Trespassing Without Risk

Dean Shareski, Dean and I are both from the same school division.  My adult life has kind of happened backwards to the “norm” for those who are my age.  Very soon out of high school I got married, had kids and worked in the Moose Jaw School Division (now Prairie South School Division).  Then my life took a turn, as many lives do, and I made a decision when I turned 30 to do something that would make ME happy.  So, I soon left my beloved job as a teaching assistant at Albert E.Peacock and entered the U of R as a full time single parent student in the faculty of Education as a Biology major and Chemistry minor (this may explain my previous blogs being somewhat science based).  See, I have actually been embedded into education far beyond by professional duties as a teacher and administration, and I have questioned why some professionals were so guarded.  I felt very drawn to Dean’s video Sharing, the Moral Imperative.

See, I believe that education is not limited to the walls that make up our classrooms and our schools.  As Dean stated “Educators have a duty to share as an ethical responsibility”.  But, as many educators that I admire believe, not only should we share our information as connected leaners, but so should our students.  Our students should own their thought and work, not only for the sake of their own learning, but to become connected students and share with like-minded (and maybe some not like-minded) individuals globally.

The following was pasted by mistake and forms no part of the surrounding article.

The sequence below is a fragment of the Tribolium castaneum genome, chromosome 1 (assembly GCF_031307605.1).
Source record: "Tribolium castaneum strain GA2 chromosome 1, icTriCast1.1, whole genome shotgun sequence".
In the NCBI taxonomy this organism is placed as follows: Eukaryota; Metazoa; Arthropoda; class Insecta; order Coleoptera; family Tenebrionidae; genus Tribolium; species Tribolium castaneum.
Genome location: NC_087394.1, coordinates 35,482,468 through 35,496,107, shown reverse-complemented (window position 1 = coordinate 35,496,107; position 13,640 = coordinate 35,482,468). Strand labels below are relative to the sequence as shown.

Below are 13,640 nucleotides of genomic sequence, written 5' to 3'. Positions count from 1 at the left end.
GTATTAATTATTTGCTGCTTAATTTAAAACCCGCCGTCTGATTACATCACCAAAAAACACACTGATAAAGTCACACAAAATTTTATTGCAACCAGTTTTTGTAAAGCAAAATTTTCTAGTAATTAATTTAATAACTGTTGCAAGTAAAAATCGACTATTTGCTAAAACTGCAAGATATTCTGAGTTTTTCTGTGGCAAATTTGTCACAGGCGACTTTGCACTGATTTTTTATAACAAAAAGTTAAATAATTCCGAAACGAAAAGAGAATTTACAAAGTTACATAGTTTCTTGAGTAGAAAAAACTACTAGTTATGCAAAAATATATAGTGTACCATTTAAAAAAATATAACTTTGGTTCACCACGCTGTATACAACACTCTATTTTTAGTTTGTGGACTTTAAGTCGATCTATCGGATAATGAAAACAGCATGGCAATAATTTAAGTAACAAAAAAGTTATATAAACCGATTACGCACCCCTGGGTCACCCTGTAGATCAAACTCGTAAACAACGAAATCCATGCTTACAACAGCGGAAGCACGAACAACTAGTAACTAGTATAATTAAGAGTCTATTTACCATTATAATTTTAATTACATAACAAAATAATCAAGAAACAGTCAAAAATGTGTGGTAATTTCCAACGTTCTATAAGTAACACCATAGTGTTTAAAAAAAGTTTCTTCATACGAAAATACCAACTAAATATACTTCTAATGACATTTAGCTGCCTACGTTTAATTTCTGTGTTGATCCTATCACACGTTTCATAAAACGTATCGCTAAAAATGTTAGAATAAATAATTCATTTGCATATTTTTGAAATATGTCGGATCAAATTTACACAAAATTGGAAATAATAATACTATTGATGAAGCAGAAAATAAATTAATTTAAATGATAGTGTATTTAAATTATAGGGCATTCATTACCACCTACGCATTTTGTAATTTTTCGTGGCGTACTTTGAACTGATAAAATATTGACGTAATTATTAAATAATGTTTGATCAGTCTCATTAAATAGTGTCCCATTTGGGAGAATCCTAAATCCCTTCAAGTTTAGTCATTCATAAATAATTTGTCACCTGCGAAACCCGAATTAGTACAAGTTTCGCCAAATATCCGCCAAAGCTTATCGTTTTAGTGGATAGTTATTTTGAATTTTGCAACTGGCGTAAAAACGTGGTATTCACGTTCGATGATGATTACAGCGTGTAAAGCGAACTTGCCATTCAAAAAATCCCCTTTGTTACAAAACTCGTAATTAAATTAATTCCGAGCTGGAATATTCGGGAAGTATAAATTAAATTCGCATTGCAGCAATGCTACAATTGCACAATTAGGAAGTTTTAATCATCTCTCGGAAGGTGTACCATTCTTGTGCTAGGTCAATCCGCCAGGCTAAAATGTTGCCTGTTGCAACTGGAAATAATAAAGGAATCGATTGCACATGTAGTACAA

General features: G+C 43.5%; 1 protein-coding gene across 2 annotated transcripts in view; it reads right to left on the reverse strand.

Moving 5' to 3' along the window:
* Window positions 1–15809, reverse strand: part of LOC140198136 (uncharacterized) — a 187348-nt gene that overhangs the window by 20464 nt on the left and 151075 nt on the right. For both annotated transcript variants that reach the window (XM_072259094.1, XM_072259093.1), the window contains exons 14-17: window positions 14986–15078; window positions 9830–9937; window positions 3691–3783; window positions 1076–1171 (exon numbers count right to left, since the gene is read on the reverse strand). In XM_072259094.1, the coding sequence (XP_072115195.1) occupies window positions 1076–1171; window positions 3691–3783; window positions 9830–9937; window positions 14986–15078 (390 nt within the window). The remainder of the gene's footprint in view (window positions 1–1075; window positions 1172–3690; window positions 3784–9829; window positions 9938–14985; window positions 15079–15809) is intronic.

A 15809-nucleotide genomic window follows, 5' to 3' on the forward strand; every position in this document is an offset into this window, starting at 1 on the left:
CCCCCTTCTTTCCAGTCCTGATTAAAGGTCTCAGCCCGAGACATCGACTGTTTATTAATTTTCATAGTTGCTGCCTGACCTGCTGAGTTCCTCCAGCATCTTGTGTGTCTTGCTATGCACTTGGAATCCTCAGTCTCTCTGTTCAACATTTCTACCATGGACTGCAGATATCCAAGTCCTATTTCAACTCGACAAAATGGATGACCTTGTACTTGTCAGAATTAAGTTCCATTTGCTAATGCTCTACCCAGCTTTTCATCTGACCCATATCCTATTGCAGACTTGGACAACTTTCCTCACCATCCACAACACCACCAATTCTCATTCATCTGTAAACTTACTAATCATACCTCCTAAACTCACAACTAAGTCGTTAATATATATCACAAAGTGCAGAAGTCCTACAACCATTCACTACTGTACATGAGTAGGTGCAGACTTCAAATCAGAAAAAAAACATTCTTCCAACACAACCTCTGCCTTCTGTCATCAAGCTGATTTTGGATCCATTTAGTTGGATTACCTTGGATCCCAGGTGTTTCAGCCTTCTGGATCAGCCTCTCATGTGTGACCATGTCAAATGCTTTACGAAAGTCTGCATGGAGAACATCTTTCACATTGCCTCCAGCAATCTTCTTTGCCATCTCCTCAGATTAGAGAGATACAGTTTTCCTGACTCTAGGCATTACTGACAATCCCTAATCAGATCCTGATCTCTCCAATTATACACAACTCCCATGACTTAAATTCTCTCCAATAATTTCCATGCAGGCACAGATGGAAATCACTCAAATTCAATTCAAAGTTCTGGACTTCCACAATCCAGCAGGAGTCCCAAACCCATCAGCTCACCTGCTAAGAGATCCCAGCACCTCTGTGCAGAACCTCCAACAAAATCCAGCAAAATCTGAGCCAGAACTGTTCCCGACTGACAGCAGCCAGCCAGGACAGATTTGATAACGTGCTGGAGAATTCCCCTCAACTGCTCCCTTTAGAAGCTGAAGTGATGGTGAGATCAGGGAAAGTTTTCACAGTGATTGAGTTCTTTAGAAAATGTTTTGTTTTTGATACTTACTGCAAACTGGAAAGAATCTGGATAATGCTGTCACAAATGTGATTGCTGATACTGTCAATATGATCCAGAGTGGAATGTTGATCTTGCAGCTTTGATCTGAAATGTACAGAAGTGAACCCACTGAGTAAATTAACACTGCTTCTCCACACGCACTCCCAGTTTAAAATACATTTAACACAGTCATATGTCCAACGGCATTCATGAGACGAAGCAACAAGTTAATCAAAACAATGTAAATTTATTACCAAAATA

I am the type of educator that is willing to share everything that I have, I find this is my duty.  I have had the amazing opportunity to work with Dean Elliott and Fatma Zohra-Henni at the Ministry of Education developing and writing new curriculum.  If I wasn’t a “sharer”, there is no way that I would have applied for this – you see, now I have shared my thoughts and ideas with at least all high school Health Science 20 teachers in the province, as well as those that read the curriculum beyond the provincial boundaries.  I also have the amazing opportunities to work as a curriculum implementer for HS20 and an advisor for HS21.  I have co-presented the curriculum alongside my co-writers to many, many people and have enjoyed the feedback – the networking if you will, from educators with ideas all their own.

If that wasn’t lucky enough, I have now had the opportunity to present Vernier probeware systems for Merlan Scientific alongside Patrick Kossmann, an amazing friend and co-worker to numerous teachers who also want their student to learn science by doing.